Automatons do chores, play tunes, and talk among themselves
On 11 June, Mitsubishi Electric Corp. unveiled a 6-meter-diameter organic-light-emitting display (OLED) globe at the National Museum of Emerging Science and Innovation, in Tokyo. The Geo-Cosmos display comprises more than 10 000 OLED panels. The interactive globe can be programmed to show global climate patterns, the locations of different species, and the impact of extreme weather events such as the March 2011 tsunami that struck Japan.
Photo: MIRAIKAN: National Museum of Emerging Science and Innovation
RoboDynamics, of Santa Monica, Calif., is marketing its humanoid robot Luna as a domestic servant capable of walking the dog and serving drinks. Who hasn’t, on the hottest and coldest days, wished for a butler, human or automaton, to carry out those chores? The US $3000 robot can be controlled from its 8-inch touch-screen display by voice commands or through its cellular connection.
Photo: Rex Features/AP Photo
Workers for Himin Solar Corp., China’s largest maker of solar water heaters, are checking the reflectors on the roof of a building in Dezhou, Shandong province, that harness the sun’s rays. The reflectors focus the solar energy on linear absorbers, where water is superheated to 250 °C. The steam then goes through a heat exchanger to power a steam generator.
Photo: Imaginechina/AP Photo
Robots have joined the band. The highly refined kludge towering over the stage is the MahaDeviBot, a machine designed and built by students at the California Institute of the Arts, in Valencia. MahaDeviBot can strike 12 different percussion instruments gathered from around India, including frame drums, bells, finger cymbals, wood blocks, and gongs. It is one of three robotic noisemakers that are part of the Karmetik Machine Orchestra. The band’s aim is to create and use the latest in sonic technology for composition and performance.
Photo: Damian Dovarganes/AP Photo
Someday, patients may not need to have blood drawn at a doctors’ office to find out what ails them. Alberto Bilenca, a researcher at Ben Gurion University of the Negev, in Israel, has developed a system whereby a red laser pointer aimed at a person’s finger can detect malaria parasites in his or her blood. A cellphone’s display shows the telltale image.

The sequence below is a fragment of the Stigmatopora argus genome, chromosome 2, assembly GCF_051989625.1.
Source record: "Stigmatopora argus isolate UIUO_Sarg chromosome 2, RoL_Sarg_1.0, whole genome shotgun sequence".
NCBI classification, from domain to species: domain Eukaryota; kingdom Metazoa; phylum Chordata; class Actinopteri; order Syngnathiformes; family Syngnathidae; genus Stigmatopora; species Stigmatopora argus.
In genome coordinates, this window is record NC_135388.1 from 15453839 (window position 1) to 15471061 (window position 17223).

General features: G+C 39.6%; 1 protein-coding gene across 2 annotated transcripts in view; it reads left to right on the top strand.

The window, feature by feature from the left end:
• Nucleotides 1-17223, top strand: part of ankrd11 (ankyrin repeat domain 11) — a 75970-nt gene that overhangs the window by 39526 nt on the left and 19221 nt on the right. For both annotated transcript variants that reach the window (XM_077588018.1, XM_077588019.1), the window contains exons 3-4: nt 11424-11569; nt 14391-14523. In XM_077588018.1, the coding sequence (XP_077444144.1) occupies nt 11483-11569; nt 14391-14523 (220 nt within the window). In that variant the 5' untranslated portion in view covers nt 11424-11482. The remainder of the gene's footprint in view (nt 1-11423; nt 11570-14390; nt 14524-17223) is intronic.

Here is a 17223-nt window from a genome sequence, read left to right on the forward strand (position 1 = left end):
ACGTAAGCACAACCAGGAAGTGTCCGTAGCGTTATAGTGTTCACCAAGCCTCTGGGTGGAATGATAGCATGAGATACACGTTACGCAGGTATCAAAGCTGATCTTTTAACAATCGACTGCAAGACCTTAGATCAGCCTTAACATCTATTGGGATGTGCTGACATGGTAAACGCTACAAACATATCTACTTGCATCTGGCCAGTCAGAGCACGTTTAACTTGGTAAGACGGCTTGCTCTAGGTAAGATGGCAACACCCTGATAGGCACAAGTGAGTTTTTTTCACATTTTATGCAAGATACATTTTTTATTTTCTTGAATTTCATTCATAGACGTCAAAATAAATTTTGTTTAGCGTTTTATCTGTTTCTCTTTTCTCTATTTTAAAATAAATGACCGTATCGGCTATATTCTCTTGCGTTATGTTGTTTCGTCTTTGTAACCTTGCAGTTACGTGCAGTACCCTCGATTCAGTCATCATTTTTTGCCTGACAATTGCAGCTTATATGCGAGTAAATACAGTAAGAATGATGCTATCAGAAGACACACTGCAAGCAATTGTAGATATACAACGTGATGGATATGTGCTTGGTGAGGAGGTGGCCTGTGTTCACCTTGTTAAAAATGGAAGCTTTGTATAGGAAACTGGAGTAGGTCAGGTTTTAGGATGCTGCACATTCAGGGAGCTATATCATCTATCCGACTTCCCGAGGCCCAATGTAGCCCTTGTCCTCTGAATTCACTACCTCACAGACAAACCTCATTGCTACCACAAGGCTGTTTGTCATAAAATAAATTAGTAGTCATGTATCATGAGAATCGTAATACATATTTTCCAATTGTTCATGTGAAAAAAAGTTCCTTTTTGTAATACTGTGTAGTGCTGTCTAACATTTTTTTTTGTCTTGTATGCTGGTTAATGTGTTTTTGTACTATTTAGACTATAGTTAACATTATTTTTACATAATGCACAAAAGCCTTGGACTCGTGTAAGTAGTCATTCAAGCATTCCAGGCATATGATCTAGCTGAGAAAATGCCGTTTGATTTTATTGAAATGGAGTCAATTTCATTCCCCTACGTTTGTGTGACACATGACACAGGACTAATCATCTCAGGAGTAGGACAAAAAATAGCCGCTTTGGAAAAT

Photo: Amir Cohen/Reuters
Soon, virtuoso tongue wagging won’t be solely the province of politicians and PR reps. A tongue drive system undergoing clinical trials at Northwestern University’s Feinberg School of Medicine, in Chicago, includes a magnetic tongue piercing. The subject in the photo successfully navigated the course, steering the wheelchair by moving his tongue to different quadrants of his mouth.
Photo: Steve Kagan/The New York Times/Redux
Keep your cool in the summer; stay toasty in the dead of winter. That is the promise of the ClimaWare jacket made by Dhama Innovations in Hyderabad, India. The jacket takes advantage of the Peltier effect, whichcomputer designers exploit to keep laptops cool. The thermoelectric device and plastic Peltier plates, which regulate body temperature with no moving parts, run for 8 hours on a charge of the jacket’s rechargeable battery.
Photo: Noah Seelam/AFP/Getty Images
These tiny robotic cars, developed at the University of Queensland, in Australia, use cameras, sonar, and laser range finders to learn about their environment. But the standout feature of these “lingodroids” is their ability to talk to each other and continually develop a shared language that they use to describe location, distance, and direction. Their games could improve the safety and navigation systems in full-scale vehicles.
Photo: University of Queensland/Reuters
This image, which at first glance could be mistaken for a photo of an alien autopsy, actually shows engineers from the Universidad de Bogotá Jorge Tadeo Lozano, in Colombia, fine-tuning a robot designed to detect antipersonnel land mines.
Photo: Hector Fabio Zamora/GDA/AP Photo
This device is part of a network of sensors that monitor an experimental dike near Bad Nieuweschans, on the Germany-Netherlands border. One of the aims of the experiments, which are part of the EU’s UrbanFlood project, is to develop an Internet-based early warning system that would send out an alert if a dike fails. The sensors are taking a host of measurements that will give researchers a better idea of what precedes a failure.